Programs for the Deaf and Hard of Hearing are offered to serve students using various modes of communication including American Sign Language, Total Communication and Auditory/Oral Communication. Students are typically served in their home-zoned school in regular education or ESE classes with the support of an Itinerant Teacher of the Deaf and Hard of Hearing (DHH).
The Dept. of Education provides an educational definition of a student eligible for special educational services through the Deaf and Hard of Hearing program. A student who is deaf or hard of hearing has a hearing loss, aided or unaided, that impacts the processing of linguistic information and which adversely affects performance in the educational environment. This degree ranges from mild to profound, with specific criteria for evaluation and criteria. Students have access to instruction using the method of communication most readily understood by the student. Each student who is Deaf or Hard-of-Hearing shall have the opportunity to develop expressive and receptive language skills using residual hearing, speech reading, manual communication systems, speech, or appropriate amplification. IEP teams consider the communication and language needs of the individual student. A Communication Plan is developed each year at the annual IEP.
Routine checks of hearing aids and external devices of cochlear implants are also completed and students who are identified as Deaf or hard-of-hearing will be screened for Usher Syndrome at least one time between grades 6 and 12 by the itinerant DHH teachers.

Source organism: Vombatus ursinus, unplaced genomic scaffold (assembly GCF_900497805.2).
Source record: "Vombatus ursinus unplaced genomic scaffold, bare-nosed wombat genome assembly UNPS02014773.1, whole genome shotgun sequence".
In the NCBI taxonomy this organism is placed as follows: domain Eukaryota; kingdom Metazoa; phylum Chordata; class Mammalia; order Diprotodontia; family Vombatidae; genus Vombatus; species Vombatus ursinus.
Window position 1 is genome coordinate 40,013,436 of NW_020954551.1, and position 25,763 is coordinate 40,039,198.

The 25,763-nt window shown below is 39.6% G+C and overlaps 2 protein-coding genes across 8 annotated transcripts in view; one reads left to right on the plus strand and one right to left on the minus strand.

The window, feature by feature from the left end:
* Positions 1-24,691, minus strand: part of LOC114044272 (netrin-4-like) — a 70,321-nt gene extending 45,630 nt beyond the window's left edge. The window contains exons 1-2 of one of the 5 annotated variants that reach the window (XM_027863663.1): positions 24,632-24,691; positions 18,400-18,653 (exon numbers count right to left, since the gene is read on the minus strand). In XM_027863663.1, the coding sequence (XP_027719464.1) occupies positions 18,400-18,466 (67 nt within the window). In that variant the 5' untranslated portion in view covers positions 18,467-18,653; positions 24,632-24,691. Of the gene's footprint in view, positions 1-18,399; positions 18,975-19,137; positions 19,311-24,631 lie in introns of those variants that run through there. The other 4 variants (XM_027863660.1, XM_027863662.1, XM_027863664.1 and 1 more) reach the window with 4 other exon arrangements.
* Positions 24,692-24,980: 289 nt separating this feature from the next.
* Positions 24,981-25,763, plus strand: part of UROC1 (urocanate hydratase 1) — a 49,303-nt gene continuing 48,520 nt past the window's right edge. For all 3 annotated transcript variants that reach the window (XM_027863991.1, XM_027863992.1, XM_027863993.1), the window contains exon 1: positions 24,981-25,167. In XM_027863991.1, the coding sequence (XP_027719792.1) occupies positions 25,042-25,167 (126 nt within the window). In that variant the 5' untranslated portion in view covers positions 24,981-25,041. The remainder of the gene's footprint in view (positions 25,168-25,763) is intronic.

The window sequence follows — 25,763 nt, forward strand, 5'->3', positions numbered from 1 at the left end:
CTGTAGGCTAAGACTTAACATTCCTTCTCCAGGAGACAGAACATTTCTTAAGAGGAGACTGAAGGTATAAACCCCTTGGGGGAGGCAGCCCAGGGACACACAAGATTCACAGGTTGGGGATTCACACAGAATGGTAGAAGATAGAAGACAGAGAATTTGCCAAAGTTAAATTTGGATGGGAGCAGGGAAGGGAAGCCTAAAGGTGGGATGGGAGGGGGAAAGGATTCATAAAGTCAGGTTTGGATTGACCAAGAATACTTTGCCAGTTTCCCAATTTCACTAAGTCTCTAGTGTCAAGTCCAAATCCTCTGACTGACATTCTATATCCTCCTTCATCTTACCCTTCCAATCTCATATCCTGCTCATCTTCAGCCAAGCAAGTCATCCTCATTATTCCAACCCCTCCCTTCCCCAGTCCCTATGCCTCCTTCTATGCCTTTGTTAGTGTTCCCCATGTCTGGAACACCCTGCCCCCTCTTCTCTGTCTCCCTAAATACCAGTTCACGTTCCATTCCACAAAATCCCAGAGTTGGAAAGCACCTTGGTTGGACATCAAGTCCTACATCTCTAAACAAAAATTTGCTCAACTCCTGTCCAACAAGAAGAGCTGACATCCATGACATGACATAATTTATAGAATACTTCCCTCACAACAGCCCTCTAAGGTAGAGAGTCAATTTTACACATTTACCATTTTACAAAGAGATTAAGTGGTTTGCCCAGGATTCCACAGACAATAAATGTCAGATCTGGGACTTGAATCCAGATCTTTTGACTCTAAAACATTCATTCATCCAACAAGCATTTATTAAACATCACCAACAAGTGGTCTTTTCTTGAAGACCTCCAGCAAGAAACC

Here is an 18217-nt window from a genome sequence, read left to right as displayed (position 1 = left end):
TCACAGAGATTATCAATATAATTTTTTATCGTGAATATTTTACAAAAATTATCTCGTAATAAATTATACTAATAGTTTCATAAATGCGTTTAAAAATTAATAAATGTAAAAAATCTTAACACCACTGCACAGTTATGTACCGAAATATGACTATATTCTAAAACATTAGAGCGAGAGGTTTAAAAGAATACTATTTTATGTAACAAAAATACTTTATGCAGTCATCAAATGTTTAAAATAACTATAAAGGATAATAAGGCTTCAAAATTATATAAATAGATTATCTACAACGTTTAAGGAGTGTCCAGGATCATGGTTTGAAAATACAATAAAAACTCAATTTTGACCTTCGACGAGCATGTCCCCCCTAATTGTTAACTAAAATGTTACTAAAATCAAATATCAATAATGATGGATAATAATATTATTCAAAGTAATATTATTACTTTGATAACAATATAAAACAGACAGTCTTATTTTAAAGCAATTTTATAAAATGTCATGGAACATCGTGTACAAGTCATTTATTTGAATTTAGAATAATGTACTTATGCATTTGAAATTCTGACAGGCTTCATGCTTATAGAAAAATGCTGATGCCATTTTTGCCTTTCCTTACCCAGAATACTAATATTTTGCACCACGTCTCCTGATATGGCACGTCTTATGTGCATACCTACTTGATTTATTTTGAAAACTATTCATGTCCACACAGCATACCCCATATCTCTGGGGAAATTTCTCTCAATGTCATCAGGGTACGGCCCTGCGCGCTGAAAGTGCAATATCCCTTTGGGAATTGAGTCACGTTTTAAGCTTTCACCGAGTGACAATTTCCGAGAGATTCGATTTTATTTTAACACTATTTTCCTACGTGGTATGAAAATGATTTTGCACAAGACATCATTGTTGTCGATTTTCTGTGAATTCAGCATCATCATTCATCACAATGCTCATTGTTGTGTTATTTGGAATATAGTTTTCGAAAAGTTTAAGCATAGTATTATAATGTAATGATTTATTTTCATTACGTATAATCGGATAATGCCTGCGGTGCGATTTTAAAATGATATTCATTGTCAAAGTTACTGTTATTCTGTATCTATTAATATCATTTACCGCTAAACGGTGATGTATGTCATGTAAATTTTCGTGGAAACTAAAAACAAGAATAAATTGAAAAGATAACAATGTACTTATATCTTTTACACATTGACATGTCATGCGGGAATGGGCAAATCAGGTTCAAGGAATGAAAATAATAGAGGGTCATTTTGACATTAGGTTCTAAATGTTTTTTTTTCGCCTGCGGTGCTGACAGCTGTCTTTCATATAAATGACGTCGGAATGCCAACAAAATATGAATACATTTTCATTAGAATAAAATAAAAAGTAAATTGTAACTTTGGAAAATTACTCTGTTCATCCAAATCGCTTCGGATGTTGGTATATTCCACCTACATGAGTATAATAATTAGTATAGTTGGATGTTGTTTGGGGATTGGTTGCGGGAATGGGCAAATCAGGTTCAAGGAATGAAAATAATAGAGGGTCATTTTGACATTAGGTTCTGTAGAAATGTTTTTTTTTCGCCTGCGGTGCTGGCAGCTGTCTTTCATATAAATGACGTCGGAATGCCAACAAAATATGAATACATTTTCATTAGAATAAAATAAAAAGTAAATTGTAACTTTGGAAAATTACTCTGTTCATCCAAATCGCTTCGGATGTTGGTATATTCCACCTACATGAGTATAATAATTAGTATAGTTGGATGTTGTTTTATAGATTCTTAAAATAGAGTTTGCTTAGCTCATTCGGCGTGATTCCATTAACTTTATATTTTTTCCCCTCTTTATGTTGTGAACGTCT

Signs and causes of hearing loss:
Causes of hearing loss:
The exact cause of a child’s hearing loss can be difficult to pinpoint. It can be due to genes passed down from the parents; an infection the mother contracted while pregnant; or treatments used to save the life of a very sick baby.
Hearing loss can also occur along with other problems present at birth with the eyes, heart, kidneys etc. Hearing loss cannot be attributed to types of foods, falls, or most illnesses during pregnancy. Often the cause of a child’s hearing loss is unknown.
Your doctor will be able to provide more information on this subject.
Felecia Waldock teaches basic signs with her 3 year old daughter. Videos are broken down into categories such as animals, colors, opposites, etc. Felicia is a former USA Women's Deaf National Soccer player and professional European soccer player. Felecia's Website
Florida School for the Deaf and Blind
207 N. San Marco Ave.
St. Augustine, FL 32084
National Association of the Deaf:
SignLanguage Fun with Games
Tips for Parents of Children with Hearing Loss or Deafness
the Child Who is Deaf or Hard of Hearing
for Teaching a Deaf Child to Swim
for Deaf and Hard of Hearing Students
Jackie Jones, M.S., NBCT
Michelle Seal, M.S.
Her reputation as an exceptional teacher has evolved from her unique blend of expertise in the D/HH, English, Reading, and History fields and her passion for meeting the needs of her students. Michelle serves students in the Navarre and Milton area schools.
Anna Bagley, M.S.
Her training includes SLP, Early Intervention, and D/HH. Her passion for helping students reach their goals and needs is displayed in her daily work. Anna serves students in the Milton, Pace, and Jay area schools.
Allison Terrell has worked for the Santa Rosa County School District as the county audiologist since 2013. She has been an audiologist for over 17 years and has worked in a variety of settings, including hospitals, nursing homes, and private clinics. She received her undergraduate degree in speech and hearing science from the University of South Alabama in 1995 and her Master’s degree in audiology from the University of Alabama in 1997.